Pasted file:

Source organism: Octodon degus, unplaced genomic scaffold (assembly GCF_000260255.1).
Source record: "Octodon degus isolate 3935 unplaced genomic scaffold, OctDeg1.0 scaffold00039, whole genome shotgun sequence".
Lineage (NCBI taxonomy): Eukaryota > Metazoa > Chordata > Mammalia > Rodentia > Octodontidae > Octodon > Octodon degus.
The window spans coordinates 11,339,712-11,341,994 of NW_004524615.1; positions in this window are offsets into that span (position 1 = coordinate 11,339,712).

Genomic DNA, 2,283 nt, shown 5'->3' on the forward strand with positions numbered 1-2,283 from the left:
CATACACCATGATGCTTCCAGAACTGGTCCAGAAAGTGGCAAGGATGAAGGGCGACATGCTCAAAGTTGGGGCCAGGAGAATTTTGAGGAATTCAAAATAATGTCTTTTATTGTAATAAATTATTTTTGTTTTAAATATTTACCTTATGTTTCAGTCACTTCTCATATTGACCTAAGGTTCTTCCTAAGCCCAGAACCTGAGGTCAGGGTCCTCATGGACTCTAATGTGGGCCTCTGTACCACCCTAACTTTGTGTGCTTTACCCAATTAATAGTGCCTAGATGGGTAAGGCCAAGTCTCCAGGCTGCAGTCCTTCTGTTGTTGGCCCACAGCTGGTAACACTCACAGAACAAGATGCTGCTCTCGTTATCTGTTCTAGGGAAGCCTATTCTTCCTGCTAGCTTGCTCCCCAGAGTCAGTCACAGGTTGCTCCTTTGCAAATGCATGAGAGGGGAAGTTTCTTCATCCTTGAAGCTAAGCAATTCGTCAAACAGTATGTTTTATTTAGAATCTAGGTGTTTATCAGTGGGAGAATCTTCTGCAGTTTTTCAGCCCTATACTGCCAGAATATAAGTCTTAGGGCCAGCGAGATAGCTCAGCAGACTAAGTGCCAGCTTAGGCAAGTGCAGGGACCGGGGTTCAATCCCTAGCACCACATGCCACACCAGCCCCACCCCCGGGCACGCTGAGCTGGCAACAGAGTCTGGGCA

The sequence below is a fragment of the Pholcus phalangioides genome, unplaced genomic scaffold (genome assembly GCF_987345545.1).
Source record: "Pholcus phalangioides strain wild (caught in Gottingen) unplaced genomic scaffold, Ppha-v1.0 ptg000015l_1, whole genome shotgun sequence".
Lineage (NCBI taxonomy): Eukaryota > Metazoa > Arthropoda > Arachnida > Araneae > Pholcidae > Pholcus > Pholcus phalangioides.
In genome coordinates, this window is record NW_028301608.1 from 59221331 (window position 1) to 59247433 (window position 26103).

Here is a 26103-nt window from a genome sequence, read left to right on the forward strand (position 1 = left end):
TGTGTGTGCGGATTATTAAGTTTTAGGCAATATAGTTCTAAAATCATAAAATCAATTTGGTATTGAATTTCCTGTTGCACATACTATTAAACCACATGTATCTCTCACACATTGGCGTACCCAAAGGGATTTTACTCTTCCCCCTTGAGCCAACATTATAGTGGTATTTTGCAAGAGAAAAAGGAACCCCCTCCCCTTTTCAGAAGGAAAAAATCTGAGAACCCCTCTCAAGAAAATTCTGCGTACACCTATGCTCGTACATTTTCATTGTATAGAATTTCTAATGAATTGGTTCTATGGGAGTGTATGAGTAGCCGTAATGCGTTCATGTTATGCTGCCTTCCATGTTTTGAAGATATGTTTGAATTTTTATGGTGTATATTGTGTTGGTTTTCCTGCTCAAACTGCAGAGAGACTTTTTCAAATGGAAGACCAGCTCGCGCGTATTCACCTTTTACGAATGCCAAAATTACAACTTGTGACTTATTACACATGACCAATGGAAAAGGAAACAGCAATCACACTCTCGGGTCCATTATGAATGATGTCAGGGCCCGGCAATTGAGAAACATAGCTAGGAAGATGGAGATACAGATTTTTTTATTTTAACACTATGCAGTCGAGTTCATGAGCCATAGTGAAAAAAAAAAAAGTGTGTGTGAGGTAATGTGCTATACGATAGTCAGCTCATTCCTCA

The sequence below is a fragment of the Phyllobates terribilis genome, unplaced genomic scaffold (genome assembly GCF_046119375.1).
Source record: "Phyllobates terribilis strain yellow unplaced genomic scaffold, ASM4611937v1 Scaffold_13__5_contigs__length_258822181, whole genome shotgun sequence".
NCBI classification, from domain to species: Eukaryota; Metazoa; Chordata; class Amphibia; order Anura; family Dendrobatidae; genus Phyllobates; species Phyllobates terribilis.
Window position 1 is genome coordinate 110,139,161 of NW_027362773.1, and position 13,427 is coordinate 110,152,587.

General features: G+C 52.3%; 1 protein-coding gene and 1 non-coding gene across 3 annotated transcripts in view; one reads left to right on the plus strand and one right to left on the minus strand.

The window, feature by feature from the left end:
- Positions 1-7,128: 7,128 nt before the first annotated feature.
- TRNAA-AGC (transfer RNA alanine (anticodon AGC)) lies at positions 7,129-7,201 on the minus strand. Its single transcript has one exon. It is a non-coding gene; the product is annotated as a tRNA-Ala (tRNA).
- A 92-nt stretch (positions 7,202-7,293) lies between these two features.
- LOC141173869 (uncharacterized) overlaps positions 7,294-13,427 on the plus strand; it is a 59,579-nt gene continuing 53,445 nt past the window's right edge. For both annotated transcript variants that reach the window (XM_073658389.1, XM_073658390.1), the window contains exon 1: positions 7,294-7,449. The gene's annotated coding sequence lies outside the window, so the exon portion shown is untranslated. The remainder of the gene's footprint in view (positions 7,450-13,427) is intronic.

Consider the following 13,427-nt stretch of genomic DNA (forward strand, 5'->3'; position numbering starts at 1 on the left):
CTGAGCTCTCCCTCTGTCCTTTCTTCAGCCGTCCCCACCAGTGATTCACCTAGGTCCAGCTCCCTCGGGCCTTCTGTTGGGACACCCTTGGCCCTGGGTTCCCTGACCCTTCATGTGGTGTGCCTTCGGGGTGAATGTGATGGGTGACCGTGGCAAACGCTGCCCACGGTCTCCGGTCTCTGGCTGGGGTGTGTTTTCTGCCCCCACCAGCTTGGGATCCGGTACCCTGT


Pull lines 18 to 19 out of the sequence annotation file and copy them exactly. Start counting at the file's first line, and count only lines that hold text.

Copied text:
The window, feature by feature from the left end:
- Positions 1-7,128: 7,128 nt before the first annotated feature.